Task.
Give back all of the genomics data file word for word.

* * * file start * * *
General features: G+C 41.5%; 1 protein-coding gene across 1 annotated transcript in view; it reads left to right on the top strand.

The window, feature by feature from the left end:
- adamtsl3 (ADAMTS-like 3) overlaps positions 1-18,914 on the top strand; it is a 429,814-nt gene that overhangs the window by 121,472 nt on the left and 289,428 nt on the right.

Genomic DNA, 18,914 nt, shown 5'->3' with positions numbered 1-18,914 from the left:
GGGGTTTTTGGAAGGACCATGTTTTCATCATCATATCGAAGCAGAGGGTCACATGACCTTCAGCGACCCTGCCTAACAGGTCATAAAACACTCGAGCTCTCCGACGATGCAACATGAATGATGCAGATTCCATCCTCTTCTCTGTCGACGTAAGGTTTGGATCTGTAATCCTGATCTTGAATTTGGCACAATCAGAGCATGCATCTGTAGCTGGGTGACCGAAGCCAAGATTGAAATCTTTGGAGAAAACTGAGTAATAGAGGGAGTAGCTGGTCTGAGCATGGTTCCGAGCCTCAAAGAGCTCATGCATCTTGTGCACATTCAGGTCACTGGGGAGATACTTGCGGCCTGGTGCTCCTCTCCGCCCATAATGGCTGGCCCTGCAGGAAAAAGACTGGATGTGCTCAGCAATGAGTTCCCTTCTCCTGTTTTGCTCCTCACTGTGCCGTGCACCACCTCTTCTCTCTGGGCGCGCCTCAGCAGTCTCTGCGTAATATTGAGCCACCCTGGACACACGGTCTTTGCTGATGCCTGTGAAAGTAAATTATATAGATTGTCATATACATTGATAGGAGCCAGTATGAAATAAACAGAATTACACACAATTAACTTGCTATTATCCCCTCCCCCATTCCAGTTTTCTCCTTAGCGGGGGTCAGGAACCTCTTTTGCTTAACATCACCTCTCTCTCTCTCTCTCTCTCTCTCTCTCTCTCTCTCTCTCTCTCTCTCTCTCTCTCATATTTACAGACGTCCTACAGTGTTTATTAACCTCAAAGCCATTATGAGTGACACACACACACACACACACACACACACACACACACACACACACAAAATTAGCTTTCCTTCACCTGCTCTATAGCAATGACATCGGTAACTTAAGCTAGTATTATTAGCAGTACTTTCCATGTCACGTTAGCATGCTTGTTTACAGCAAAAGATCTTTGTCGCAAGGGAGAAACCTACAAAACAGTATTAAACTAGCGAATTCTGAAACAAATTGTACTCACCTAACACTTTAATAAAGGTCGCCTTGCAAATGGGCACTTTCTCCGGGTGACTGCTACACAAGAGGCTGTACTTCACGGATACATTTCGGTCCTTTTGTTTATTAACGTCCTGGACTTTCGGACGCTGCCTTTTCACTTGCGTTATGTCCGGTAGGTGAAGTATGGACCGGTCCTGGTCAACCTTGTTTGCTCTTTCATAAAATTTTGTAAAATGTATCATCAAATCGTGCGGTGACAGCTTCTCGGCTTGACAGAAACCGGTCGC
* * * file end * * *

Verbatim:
General features: G+C 41.5%; 1 protein-coding gene across 1 annotated transcript in view; it reads left to right on the top strand.

The window, feature by feature from the left end:
- adamtsl3 (ADAMTS-like 3) overlaps positions 1-18,914 on the top strand; it is a 429,814-nt gene that overhangs the window by 121,472 nt on the left and 289,428 nt on the right.

Genomic DNA, 18,914 nt, shown 5'->3' with positions numbered 1-18,914 from the left:
GGGGTTTTTGGAAGGACCATGTTTTCATCATCATATCGAAGCAGAGGGTCACATGACCTTCAGCGACCCTGCCTAACAGGTCATAAAACACTCGAGCTCTCCGACGATGCAACATGAATGATGCAGATTCCATCCTCTTCTCTGTCGACGTAAGGTTTGGATCTGTAATCCTGATCTTGAATTTGGCACAATCAGAGCATGCATCTGTAGCTGGGTGACCGAAGCCAAGATTGAAATCTTTGGAGAAAACTGAGTAATAGAGGGAGTAGCTGGTCTGAGCATGGTTCCGAGCCTCAAAGAGCTCATGCATCTTGTGCACATTCAGGTCACTGGGGAGATACTTGCGGCCTGGTGCTCCTCTCCGCCCATAATGGCTGGCCCTGCAGGAAAAAGACTGGATGTGCTCAGCAATGAGTTCCCTTCTCCTGTTTTGCTCCTCACTGTGCCGTGCACCACCTCTTCTCTCTGGGCGCGCCTCAGCAGTCTCTGCGTAATATTGAGCCACCCTGGACACACGGTCTTTGCTGATGCCTGTGAAAGTAAATTATATAGATTGTCATATACATTGATAGGAGCCAGTATGAAATAAACAGAATTACACACAATTAACTTGCTATTATCCCCTCCCCCATTCCAGTTTTCTCCTTAGCGGGGGTCAGGAACCTCTTTTGCTTAACATCACCTCTCTCTCTCTCTCTCTCTCTCTCTCTCTCTCTCTCTCTCTCTCTCTCTCTCTCTCATATTTACAGACGTCCTACAGTGTTTATTAACCTCAAAGCCATTATGAGTGACACACACACACACACACACACACACACACACACACACACACACAAAATTAGCTTTCCTTCACCTGCTCTATAGCAATGACATCGGTAACTTAAGCTAGTATTATTAGCAGTACTTTCCATGTCACGTTAGCATGCTTGTTTACAGCAAAAGATCTTTGTCGCAAGGGAGAAACCTACAAAACAGTATTAAACTAGCGAATTCTGAAACAAATTGTACTCACCTAACACTTTAATAAAGGTCGCCTTGCAAATGGGCACTTTCTCCGGGTGACTGCTACACAAGAGGCTGTACTTCACGGATACATTTCGGTCCTTTTGTTTATTAACGTCCTGGACTTTCGGACGCTGCCTTTTCACTTGCGTTATGTCCGGTAGGTGAAGTATGGACCGGTCCTGGTCAACCTTGTTTGCTCTTTCATAAAATTTTGTAAAATGTATCATCAAATCGTGCGGTGACAGCTTCTCGGCTTGACAGAAACCGGTCGC